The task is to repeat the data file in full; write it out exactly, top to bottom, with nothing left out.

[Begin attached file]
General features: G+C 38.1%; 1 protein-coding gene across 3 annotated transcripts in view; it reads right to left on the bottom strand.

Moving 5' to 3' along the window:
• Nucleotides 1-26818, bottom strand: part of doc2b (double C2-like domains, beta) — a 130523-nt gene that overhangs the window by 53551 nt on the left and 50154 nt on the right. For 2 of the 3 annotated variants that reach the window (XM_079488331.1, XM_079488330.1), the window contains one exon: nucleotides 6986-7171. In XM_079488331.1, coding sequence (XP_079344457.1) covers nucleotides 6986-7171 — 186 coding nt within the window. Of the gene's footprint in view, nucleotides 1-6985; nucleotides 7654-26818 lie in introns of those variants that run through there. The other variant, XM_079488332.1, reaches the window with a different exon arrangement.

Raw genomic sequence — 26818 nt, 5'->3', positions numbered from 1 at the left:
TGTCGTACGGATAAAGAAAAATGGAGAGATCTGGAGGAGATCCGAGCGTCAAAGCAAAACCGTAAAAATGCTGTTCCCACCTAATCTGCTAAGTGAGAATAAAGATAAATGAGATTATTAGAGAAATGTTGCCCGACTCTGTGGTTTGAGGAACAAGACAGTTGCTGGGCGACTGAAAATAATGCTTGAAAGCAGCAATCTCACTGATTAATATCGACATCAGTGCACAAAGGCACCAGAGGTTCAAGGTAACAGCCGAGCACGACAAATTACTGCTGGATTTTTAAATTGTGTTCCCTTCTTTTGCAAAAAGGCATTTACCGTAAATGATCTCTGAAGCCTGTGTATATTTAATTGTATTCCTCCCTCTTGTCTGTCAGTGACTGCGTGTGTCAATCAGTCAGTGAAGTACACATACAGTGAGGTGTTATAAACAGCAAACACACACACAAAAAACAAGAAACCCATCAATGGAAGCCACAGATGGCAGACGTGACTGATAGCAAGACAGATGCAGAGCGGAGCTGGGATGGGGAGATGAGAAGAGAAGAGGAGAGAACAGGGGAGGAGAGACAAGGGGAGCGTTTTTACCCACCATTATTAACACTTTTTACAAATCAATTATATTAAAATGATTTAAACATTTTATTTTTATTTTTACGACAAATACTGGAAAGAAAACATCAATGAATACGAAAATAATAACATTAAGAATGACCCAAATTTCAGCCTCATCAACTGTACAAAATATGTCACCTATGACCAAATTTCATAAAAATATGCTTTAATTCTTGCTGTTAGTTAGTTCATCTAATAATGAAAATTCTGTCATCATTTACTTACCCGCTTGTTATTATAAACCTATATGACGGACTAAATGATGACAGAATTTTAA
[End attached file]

General features: G+C 38.1%; 1 protein-coding gene across 3 annotated transcripts in view; it reads right to left on the bottom strand.

Moving 5' to 3' along the window:
• Nucleotides 1-26818, bottom strand: part of doc2b (double C2-like domains, beta) — a 130523-nt gene that overhangs the window by 53551 nt on the left and 50154 nt on the right. For 2 of the 3 annotated variants that reach the window (XM_079488331.1, XM_079488330.1), the window contains one exon: nucleotides 6986-7171. In XM_079488331.1, coding sequence (XP_079344457.1) covers nucleotides 6986-7171 — 186 coding nt within the window. Of the gene's footprint in view, nucleotides 1-6985; nucleotides 7654-26818 lie in introns of those variants that run through there. The other variant, XM_079488332.1, reaches the window with a different exon arrangement.

Raw genomic sequence — 26818 nt, 5'->3', positions numbered from 1 at the left:
TGTCGTACGGATAAAGAAAAATGGAGAGATCTGGAGGAGATCCGAGCGTCAAAGCAAAACCGTAAAAATGCTGTTCCCACCTAATCTGCTAAGTGAGAATAAAGATAAATGAGATTATTAGAGAAATGTTGCCCGACTCTGTGGTTTGAGGAACAAGACAGTTGCTGGGCGACTGAAAATAATGCTTGAAAGCAGCAATCTCACTGATTAATATCGACATCAGTGCACAAAGGCACCAGAGGTTCAAGGTAACAGCCGAGCACGACAAATTACTGCTGGATTTTTAAATTGTGTTCCCTTCTTTTGCAAAAAGGCATTTACCGTAAATGATCTCTGAAGCCTGTGTATATTTAATTGTATTCCTCCCTCTTGTCTGTCAGTGACTGCGTGTGTCAATCAGTCAGTGAAGTACACATACAGTGAGGTGTTATAAACAGCAAACACACACACAAAAAACAAGAAACCCATCAATGGAAGCCACAGATGGCAGACGTGACTGATAGCAAGACAGATGCAGAGCGGAGCTGGGATGGGGAGATGAGAAGAGAAGAGGAGAGAACAGGGGAGGAGAGACAAGGGGAGCGTTTTTACCCACCATTATTAACACTTTTTACAAATCAATTATATTAAAATGATTTAAACATTTTATTTTTATTTTTACGACAAATACTGGAAAGAAAACATCAATGAATACGAAAATAATAACATTAAGAATGACCCAAATTTCAGCCTCATCAACTGTACAAAATATGTCACCTATGACCAAATTTCATAAAAATATGCTTTAATTCTTGCTGTTAGTTAGTTCATCTAATAATGAAAATTCTGTCATCATTTACTTACCCGCTTGTTATTATAAACCTATATGACGGACTAAATGATGACAGAATTTTAA